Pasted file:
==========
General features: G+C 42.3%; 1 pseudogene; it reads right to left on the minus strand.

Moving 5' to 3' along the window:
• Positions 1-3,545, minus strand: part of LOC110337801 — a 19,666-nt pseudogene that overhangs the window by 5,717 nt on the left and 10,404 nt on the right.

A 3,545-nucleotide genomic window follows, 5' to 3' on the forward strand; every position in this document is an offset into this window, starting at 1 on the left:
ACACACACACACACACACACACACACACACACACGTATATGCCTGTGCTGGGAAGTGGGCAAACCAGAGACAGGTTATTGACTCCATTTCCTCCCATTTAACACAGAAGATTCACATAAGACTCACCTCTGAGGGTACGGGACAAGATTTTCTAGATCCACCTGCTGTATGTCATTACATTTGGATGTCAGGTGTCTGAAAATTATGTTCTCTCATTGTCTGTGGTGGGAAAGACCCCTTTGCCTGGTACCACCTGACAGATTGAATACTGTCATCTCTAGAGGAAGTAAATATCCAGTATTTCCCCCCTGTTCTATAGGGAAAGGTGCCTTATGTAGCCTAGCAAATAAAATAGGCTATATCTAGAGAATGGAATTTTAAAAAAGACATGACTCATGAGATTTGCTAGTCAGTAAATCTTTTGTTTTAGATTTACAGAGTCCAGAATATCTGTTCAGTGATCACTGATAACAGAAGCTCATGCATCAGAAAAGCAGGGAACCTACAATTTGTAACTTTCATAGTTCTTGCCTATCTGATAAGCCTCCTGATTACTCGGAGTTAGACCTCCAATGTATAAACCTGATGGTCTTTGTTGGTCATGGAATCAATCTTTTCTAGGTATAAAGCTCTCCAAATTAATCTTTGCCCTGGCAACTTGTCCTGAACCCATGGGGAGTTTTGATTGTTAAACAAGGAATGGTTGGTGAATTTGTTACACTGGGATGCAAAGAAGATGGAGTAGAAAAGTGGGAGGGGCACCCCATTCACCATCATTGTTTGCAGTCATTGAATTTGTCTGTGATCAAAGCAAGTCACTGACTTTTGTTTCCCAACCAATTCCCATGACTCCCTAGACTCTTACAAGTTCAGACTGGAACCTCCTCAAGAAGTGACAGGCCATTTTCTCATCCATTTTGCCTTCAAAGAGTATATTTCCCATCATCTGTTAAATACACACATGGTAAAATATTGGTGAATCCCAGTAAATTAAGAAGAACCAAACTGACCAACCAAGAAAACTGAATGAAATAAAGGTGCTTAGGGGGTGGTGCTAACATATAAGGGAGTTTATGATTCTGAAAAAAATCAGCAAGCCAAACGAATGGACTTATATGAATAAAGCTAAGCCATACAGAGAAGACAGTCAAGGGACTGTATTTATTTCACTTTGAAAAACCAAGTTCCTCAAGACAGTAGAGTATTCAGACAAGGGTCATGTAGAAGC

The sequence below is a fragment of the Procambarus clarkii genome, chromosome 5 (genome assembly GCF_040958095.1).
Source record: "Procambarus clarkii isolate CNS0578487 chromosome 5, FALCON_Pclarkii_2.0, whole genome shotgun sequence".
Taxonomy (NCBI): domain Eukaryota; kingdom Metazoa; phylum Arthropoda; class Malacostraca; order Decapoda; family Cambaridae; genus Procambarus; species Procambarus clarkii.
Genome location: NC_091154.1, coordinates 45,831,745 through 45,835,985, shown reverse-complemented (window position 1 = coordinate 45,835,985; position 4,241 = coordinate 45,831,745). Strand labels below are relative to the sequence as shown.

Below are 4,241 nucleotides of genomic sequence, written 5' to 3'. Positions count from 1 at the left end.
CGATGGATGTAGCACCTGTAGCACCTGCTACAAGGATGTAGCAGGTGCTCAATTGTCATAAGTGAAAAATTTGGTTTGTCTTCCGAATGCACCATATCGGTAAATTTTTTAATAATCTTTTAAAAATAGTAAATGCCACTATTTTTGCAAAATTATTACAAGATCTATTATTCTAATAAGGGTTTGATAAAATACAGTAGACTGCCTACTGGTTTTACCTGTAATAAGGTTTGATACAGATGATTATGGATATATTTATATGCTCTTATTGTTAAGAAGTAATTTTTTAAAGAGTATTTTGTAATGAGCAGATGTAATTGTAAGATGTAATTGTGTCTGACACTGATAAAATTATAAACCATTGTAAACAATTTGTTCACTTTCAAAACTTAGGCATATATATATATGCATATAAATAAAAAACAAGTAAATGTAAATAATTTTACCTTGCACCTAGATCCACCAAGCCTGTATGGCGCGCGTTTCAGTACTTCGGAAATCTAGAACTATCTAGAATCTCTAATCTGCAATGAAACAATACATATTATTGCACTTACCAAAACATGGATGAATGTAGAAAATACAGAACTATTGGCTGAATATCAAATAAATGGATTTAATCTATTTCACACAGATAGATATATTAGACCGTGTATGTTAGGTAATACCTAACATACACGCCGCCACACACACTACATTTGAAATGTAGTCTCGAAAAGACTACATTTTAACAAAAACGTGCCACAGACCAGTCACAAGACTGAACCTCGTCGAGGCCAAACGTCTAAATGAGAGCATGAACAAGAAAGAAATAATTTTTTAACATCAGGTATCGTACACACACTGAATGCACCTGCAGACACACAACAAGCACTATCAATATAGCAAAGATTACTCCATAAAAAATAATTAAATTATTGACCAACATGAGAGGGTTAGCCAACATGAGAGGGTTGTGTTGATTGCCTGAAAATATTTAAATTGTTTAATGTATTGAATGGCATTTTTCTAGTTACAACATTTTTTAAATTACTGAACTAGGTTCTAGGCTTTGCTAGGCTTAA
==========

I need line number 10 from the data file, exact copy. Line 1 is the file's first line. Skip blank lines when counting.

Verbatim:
Below are 4,241 nucleotides of genomic sequence, written 5' to 3'. Positions count from 1 at the left end.